“(i) circumstances indicating that you [the registrant] have registered or you have acquired the domain name primarily for the purpose of selling, renting, or otherwise transferring the domain name registration to the complainant who is the owner of the trademark or service mark or to a competitor of that complainant, for valuable consideration in excess of your documented out-of-pocket costs directly related to the domain name; or
(ii) you have registered the domain name in order to prevent the owner of the trademark or service mark from reflecting the mark in a corresponding domain name, provided that you have engaged in a pattern of such conduct; or
(iii) you have registered the domain name primarily for the purpose of disrupting the business of a competitor; or
(iv) by using the domain name, you have intentionally attempted to attract, for commercial gain, Internet users to your website or other online location, by creating a likelihood of confusion with the complainant’s mark as to the source, sponsorship, affiliation, or endorsement of your website or location or of a product or service on your website or location.”
In the present case, the Panel finds it is hard to believe that the Respondent was unaware of the Complainant and its trademark rights when it registered the Disputed Domain Name in November 21, 2021. The Disputed Domain Name includes the Complainant’s distinctive and well-known BAYER trademark in its entirety with the addition of the words “agro-pl”.
The Panel notes that the Complainant trademark BAYER is well known throughout the world. Thus, the Respondent knew or should have known of the Complainant’s BAYER trademark at the time of registration of the disputed domain. See section 3.2.2 of the WIPO Overview 3.0.
Recognizing the famous nature of the BAYER trademark in the world, the Panel finds that the Respondent’s knowledge of the Complainant’s rights at the time of registration of the Disputed Domain Name that was chosen by the Respondent was in order to capitalize on the Complainant’s goodwill and reputation. Moreover, the Panel finds that the composition of the Disputed Domain Name is such as bayeragro-pl.com>, that it may have been chosen to suggest sponsorship or endorsement by the Complainant in the agro industry.
Also, BAYER as a trademark has been previously recognized by other UDRP Panelist as a well-known trademark, for example: Bayer Aktiengesellschaft v. K Dangos, WIPO Case No. D2002-0138 (<bayer-healthcare.org> et al.) “First, there is no dispute that Bayer is a very powerful and well known trademark.”; WIPO Case No. D2002-1115 (<bayerchemicals.net> et al.) Bayer Aktiengesellschaft v. Dangos & Partners “Indeed, as also recognized in previous WIPO decisions cited in the Complaint, the BAYER trademark is a worldwide renown trademark”; WIPO Case No. D2001-0205 (<wwwbayer.com>) Bayer Aktiengesellschaft v. Yongho Ko “The Complainant has furthermore established that it has an established goodwill and reputation in many jurisdictions throughout the world […]”.
At the time of the decision, the Disputed Domain Name resolved to an inactive website.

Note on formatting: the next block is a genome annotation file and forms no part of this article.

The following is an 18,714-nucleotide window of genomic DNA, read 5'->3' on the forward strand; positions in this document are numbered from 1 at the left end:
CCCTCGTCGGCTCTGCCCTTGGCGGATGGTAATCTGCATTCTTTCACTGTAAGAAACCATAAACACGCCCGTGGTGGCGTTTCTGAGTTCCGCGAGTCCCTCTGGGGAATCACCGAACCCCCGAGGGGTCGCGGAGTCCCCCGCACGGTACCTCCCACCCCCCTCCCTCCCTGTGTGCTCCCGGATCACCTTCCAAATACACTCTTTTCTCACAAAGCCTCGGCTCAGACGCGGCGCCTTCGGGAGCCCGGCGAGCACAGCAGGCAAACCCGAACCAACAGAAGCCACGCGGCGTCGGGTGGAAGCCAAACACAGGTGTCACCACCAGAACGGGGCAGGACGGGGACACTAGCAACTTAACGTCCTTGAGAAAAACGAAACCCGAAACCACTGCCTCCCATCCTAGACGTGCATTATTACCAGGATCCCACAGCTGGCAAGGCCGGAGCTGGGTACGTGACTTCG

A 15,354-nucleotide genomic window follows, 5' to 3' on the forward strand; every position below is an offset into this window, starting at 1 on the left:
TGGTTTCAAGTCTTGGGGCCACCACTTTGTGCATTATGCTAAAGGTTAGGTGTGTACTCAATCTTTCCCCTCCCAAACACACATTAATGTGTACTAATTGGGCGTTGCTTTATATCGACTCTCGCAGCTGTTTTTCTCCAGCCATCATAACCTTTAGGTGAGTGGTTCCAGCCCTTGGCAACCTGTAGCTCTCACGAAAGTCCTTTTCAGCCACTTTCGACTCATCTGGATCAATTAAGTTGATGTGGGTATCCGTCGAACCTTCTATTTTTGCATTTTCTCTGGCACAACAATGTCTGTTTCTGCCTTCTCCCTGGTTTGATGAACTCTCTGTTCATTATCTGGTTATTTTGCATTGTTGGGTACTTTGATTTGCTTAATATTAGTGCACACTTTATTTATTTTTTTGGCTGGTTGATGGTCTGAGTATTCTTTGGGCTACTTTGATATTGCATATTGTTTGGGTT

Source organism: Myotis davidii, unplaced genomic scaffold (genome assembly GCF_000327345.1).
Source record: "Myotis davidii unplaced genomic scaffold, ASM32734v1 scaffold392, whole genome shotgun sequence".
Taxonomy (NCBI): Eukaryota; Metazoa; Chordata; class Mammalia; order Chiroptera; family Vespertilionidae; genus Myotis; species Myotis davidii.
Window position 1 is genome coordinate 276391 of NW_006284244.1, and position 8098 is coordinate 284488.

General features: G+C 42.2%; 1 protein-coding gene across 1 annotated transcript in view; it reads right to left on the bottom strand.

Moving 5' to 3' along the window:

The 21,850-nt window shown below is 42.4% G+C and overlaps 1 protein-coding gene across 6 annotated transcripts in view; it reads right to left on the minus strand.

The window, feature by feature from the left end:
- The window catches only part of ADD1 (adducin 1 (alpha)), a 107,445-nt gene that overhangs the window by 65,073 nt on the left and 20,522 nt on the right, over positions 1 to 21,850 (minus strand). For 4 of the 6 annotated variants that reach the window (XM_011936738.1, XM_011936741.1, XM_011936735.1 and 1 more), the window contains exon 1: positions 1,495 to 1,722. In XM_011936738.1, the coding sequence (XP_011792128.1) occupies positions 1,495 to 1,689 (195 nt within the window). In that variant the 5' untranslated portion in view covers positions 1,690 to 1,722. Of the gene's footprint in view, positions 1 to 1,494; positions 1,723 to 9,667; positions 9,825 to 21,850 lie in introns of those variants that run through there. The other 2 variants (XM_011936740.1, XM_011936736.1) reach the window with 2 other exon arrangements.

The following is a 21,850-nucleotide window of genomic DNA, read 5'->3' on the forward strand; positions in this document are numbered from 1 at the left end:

It has been established in various UDRP decisions that passive holding under the appropriate circumstances does not prevent a finding of bad faith. In Telstra Corporation Limited v. Nuclear Marshmallows, WIPO Case No. D2000-0003, it was found that in order to establish that the registrant was using a domain name in bad faith it was not necessary to find that it had undertaken any positive action in relation to the domain name. Indeed, in circumstances of inaction (“passive holding”), this behavior falls within the concept of the domain name “being used in bad faith”. See also, section 3.3 of the WIPO Overview 3.0. From the inception of the UDRP, panelists have found that the non-use of a domain name (including a blank or “coming soon” page) would not prevent a finding of bad faith under the doctrine of passive holding.
While panelists will look at the totality of the circumstances in each case, factors that have been considered relevant in applying the passive holding doctrine include: (i) the degree of distinctiveness or reputation of the complainant’s mark, (ii) the failure of the respondent to submit a response or to provide any evidence of actual or contemplated good-faith use, (iii) the respondent’s concealing its identity or use of false contact details (noted to be in breach of its registration agreement), and (iv) the implausibility of any good faith use to which the domain name may be put.
In the present case, the Panel finds that the Disputed Domain Name is being used in bad faith due to the following factors: (i) the reputation of the Complainant’s trademark, (ii) the failure of the Respondent to submit a response, (iii) the Respondent’s concealing its identity behind a privacy service, and (iv) the fact that the disputed domain name resolves to an inactive website.
For all the foregoing reasons the Panel finds that the Disputed Domain Name <bayeragro-pl.com> has been both registered and used in bad faith.
For the foregoing reasons, in accordance with paragraphs 4(i) of the Policy and 15 of the Rules, the Panel orders that the Disputed Domain Name <bayeragro-pl.com> be transferred to the Complainant.
Ada L. Redondo Aguilera
Date: January 26, 2022